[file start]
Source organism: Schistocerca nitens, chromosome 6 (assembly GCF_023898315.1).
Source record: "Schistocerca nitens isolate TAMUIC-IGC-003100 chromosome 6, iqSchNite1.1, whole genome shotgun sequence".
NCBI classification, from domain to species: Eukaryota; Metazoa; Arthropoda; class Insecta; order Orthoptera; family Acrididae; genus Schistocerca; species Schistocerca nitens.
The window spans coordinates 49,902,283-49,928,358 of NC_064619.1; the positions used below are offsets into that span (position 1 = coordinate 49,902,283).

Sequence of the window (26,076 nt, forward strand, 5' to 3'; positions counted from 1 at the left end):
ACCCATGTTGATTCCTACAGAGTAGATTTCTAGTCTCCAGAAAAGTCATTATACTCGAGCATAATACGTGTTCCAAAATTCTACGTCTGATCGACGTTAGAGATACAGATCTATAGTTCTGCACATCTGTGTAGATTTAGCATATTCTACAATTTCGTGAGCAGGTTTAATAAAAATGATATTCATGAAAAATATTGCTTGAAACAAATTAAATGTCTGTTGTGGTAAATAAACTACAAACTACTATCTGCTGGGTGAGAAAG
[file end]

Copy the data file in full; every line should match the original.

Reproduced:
Source organism: Schistocerca nitens, chromosome 6 (assembly GCF_023898315.1).
Source record: "Schistocerca nitens isolate TAMUIC-IGC-003100 chromosome 6, iqSchNite1.1, whole genome shotgun sequence".
NCBI classification, from domain to species: Eukaryota; Metazoa; Arthropoda; class Insecta; order Orthoptera; family Acrididae; genus Schistocerca; species Schistocerca nitens.
The window spans coordinates 49,902,283-49,928,358 of NC_064619.1; the positions used below are offsets into that span (position 1 = coordinate 49,902,283).

Sequence of the window (26,076 nt, forward strand, 5' to 3'; positions counted from 1 at the left end):
ACCCATGTTGATTCCTACAGAGTAGATTTCTAGTCTCCAGAAAAGTCATTATACTCGAGCATAATACGTGTTCCAAAATTCTACGTCTGATCGACGTTAGAGATACAGATCTATAGTTCTGCACATCTGTGTAGATTTAGCATATTCTACAATTTCGTGAGCAGGTTTAATAAAAATGATATTCATGAAAAATATTGCTTGAAACAAATTAAATGTCTGTTGTGGTAAATAAACTACAAACTACTATCTGCTGGGTGAGAAAG